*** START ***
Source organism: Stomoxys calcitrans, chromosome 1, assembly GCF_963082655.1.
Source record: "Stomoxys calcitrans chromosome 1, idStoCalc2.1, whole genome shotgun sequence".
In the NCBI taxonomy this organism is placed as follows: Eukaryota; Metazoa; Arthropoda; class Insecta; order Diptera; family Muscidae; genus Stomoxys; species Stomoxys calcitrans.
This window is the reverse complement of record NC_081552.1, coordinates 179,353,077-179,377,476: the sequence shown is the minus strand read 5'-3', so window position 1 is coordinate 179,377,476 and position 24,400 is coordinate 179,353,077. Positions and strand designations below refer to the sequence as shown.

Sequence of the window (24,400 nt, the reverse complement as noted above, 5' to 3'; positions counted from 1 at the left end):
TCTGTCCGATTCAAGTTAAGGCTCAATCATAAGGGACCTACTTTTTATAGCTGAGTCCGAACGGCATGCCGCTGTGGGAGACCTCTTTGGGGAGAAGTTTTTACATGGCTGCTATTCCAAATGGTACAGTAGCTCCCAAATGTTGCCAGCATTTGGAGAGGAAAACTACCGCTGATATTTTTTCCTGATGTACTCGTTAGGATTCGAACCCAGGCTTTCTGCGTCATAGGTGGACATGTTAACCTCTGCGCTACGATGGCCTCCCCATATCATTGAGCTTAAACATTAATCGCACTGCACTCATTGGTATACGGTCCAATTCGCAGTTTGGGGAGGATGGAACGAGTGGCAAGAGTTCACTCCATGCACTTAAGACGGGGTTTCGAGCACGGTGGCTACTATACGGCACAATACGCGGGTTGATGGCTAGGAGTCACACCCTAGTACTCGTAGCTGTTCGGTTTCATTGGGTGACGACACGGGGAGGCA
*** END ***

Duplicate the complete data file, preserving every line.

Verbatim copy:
Source organism: Stomoxys calcitrans, chromosome 1, assembly GCF_963082655.1.
Source record: "Stomoxys calcitrans chromosome 1, idStoCalc2.1, whole genome shotgun sequence".
In the NCBI taxonomy this organism is placed as follows: Eukaryota; Metazoa; Arthropoda; class Insecta; order Diptera; family Muscidae; genus Stomoxys; species Stomoxys calcitrans.
This window is the reverse complement of record NC_081552.1, coordinates 179,353,077-179,377,476: the sequence shown is the minus strand read 5'-3', so window position 1 is coordinate 179,377,476 and position 24,400 is coordinate 179,353,077. Positions and strand designations below refer to the sequence as shown.

Sequence of the window (24,400 nt, the reverse complement as noted above, 5' to 3'; positions counted from 1 at the left end):
TCTGTCCGATTCAAGTTAAGGCTCAATCATAAGGGACCTACTTTTTATAGCTGAGTCCGAACGGCATGCCGCTGTGGGAGACCTCTTTGGGGAGAAGTTTTTACATGGCTGCTATTCCAAATGGTACAGTAGCTCCCAAATGTTGCCAGCATTTGGAGAGGAAAACTACCGCTGATATTTTTTCCTGATGTACTCGTTAGGATTCGAACCCAGGCTTTCTGCGTCATAGGTGGACATGTTAACCTCTGCGCTACGATGGCCTCCCCATATCATTGAGCTTAAACATTAATCGCACTGCACTCATTGGTATACGGTCCAATTCGCAGTTTGGGGAGGATGGAACGAGTGGCAAGAGTTCACTCCATGCACTTAAGACGGGGTTTCGAGCACGGTGGCTACTATACGGCACAATACGCGGGTTGATGGCTAGGAGTCACACCCTAGTACTCGTAGCTGTTCGGTTTCATTGGGTGACGACACGGGGAGGCA